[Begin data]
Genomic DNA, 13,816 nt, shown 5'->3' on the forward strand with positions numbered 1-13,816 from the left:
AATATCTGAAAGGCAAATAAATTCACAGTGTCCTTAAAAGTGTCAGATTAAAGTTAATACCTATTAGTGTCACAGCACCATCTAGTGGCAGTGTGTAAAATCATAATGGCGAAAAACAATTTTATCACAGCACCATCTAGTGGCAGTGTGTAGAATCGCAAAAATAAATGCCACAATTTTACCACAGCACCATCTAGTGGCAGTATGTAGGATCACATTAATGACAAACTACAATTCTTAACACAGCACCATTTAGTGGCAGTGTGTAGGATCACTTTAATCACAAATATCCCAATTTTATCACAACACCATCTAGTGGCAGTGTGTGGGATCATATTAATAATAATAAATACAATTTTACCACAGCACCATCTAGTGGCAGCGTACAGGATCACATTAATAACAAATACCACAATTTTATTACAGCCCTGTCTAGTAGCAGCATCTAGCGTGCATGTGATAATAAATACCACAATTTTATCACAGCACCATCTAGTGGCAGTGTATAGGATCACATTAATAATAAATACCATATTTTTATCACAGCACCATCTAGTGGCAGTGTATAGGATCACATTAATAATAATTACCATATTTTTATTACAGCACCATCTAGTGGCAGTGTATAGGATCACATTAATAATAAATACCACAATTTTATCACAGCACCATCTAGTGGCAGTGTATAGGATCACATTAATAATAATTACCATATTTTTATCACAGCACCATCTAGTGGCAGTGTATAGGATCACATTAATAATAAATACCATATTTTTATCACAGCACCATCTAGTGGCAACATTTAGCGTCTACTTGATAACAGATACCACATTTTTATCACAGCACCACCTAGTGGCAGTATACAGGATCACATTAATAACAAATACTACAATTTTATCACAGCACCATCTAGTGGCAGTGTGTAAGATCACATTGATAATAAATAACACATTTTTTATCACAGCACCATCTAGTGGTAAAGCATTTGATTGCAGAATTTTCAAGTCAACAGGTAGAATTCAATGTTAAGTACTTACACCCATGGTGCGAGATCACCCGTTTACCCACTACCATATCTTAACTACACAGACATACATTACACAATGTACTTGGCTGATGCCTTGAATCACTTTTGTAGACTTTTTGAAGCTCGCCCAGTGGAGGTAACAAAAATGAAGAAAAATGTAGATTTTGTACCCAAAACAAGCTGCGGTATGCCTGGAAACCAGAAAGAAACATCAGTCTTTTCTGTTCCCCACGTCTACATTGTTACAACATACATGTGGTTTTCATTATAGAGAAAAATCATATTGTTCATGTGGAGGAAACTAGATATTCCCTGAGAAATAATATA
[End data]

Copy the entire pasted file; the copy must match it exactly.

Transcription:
Genomic DNA, 13,816 nt, shown 5'->3' on the forward strand with positions numbered 1-13,816 from the left:
AATATCTGAAAGGCAAATAAATTCACAGTGTCCTTAAAAGTGTCAGATTAAAGTTAATACCTATTAGTGTCACAGCACCATCTAGTGGCAGTGTGTAAAATCATAATGGCGAAAAACAATTTTATCACAGCACCATCTAGTGGCAGTGTGTAGAATCGCAAAAATAAATGCCACAATTTTACCACAGCACCATCTAGTGGCAGTATGTAGGATCACATTAATGACAAACTACAATTCTTAACACAGCACCATTTAGTGGCAGTGTGTAGGATCACTTTAATCACAAATATCCCAATTTTATCACAACACCATCTAGTGGCAGTGTGTGGGATCATATTAATAATAATAAATACAATTTTACCACAGCACCATCTAGTGGCAGCGTACAGGATCACATTAATAACAAATACCACAATTTTATTACAGCCCTGTCTAGTAGCAGCATCTAGCGTGCATGTGATAATAAATACCACAATTTTATCACAGCACCATCTAGTGGCAGTGTATAGGATCACATTAATAATAAATACCATATTTTTATCACAGCACCATCTAGTGGCAGTGTATAGGATCACATTAATAATAATTACCATATTTTTATTACAGCACCATCTAGTGGCAGTGTATAGGATCACATTAATAATAAATACCACAATTTTATCACAGCACCATCTAGTGGCAGTGTATAGGATCACATTAATAATAATTACCATATTTTTATCACAGCACCATCTAGTGGCAGTGTATAGGATCACATTAATAATAAATACCATATTTTTATCACAGCACCATCTAGTGGCAACATTTAGCGTCTACTTGATAACAGATACCACATTTTTATCACAGCACCACCTAGTGGCAGTATACAGGATCACATTAATAACAAATACTACAATTTTATCACAGCACCATCTAGTGGCAGTGTGTAAGATCACATTGATAATAAATAACACATTTTTTATCACAGCACCATCTAGTGGTAAAGCATTTGATTGCAGAATTTTCAAGTCAACAGGTAGAATTCAATGTTAAGTACTTACACCCATGGTGCGAGATCACCCGTTTACCCACTACCATATCTTAACTACACAGACATACATTACACAATGTACTTGGCTGATGCCTTGAATCACTTTTGTAGACTTTTTGAAGCTCGCCCAGTGGAGGTAACAAAAATGAAGAAAAATGTAGATTTTGTACCCAAAACAAGCTGCGGTATGCCTGGAAACCAGAAAGAAACATCAGTCTTTTCTGTTCCCCACGTCTACATTGTTACAACATACATGTGGTTTTCATTATAGAGAAAAATCATATTGTTCATGTGGAGGAAACTAGATATTCCCTGAGAAATAATATA